“We’re actually producing a little more than we use,” Max continues. “All of our warehouse vehicles are electric, and that’s five forks, two WAV pickers, one scrubber, and a sweeper. We’re currently putting in a fast vehicle charger so anyone who pulls in can charge up their EV, be they staff or visitors.”

The roof of TAG at Kings Park

The next step in electrifying their work vehicles is the purchase of an 8-tonne delivery truck from Australian company SEA Electric, who manufacture electric commercial vehicles in Melbourne. “We do a lot of pallet deliveries straight to site,” illustrates Max. “We’ve put the order in to SEA, and we’re expecting delivery in July. They’re cranking out around five trucks a week, getting great reviews and doing a fantastic job. SEA partnered with Hino, and you’re essentially getting a Hino with an electric drive train instead of diesel. They’ve got a 120 km range, which is all you need for Sydney.”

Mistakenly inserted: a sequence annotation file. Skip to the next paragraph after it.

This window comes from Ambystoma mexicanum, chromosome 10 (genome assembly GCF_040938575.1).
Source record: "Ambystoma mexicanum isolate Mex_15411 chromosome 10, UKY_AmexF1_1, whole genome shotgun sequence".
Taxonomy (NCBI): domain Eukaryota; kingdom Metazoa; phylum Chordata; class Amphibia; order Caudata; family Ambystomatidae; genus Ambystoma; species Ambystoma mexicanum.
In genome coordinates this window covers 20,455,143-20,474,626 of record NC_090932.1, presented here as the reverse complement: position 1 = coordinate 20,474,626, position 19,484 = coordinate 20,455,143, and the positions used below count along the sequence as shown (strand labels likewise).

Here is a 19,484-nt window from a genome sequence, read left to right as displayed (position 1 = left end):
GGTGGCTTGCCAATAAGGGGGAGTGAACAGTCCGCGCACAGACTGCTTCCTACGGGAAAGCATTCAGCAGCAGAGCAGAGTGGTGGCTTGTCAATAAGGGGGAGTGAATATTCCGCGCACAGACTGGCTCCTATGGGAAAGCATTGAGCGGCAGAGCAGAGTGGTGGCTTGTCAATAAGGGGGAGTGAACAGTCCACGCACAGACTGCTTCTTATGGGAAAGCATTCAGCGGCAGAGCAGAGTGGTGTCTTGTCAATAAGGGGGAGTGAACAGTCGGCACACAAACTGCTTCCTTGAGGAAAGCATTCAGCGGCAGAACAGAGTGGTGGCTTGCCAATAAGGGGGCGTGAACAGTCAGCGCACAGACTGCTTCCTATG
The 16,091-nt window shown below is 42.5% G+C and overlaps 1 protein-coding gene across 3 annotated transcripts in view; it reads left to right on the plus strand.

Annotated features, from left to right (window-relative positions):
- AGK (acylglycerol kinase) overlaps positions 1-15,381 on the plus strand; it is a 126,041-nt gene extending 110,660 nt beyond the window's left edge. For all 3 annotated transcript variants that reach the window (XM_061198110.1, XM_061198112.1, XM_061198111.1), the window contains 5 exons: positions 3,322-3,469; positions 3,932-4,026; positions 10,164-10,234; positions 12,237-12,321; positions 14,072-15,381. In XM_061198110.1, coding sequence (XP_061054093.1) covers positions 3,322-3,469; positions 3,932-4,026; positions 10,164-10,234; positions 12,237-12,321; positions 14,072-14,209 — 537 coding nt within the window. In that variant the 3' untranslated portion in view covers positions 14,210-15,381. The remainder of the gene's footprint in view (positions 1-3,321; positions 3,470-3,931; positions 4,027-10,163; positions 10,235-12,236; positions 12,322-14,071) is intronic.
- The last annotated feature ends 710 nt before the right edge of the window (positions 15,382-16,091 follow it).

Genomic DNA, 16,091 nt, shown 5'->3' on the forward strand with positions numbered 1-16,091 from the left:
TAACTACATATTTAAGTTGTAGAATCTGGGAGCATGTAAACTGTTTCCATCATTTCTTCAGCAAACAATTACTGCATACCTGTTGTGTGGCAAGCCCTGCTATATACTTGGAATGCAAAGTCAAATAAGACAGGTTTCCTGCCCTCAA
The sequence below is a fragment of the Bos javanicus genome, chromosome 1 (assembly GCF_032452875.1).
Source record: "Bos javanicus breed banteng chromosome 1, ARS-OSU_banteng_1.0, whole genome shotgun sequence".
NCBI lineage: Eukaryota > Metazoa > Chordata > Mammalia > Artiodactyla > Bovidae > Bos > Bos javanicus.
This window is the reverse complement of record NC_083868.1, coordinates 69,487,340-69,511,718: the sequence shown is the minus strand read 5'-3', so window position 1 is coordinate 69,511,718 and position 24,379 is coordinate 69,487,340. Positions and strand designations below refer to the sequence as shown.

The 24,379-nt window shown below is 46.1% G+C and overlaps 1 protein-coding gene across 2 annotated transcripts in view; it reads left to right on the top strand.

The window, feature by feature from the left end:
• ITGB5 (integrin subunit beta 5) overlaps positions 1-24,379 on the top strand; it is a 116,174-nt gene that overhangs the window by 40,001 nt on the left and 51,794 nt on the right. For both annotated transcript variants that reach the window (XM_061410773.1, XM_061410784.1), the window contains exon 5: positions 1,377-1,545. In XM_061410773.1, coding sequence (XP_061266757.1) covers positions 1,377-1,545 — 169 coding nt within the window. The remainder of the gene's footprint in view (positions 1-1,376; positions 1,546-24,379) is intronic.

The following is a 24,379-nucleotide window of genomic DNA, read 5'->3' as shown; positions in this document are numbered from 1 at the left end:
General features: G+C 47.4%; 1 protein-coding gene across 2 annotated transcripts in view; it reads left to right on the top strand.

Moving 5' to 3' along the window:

TAG are in a similar research mode to CMI when it comes to battery storage. “We haven’t fully gone down the path to a battery yet,” shares Max. “Lithium batteries are expensive but light, so are great for mobile and portable applications, but you don’t need that in an install. We are starting to see that purchasing second-hand lithium batteries that are end-of-life for vehicle applications and only charge to 50%, for example, might be the way forward. Lead acid batteries are not environmentally great but are another solution. There’s a bit of research and advancement still to go with batteries, but I don’t think the answer is new lithium.”

While TAG are generating more power than they are using and slashing their energy bills, it’s not necessarily about the dollars for Max. “It’s not just an economic argument, it’s a sustainability argument,” asserts Max. “And I think the sustainability is more important. I also encourage anyone to come down to Kings Park and get a free charge of solar in your EV!”

cmi.com.au

www.tag.com.au

seaelectricev.com.au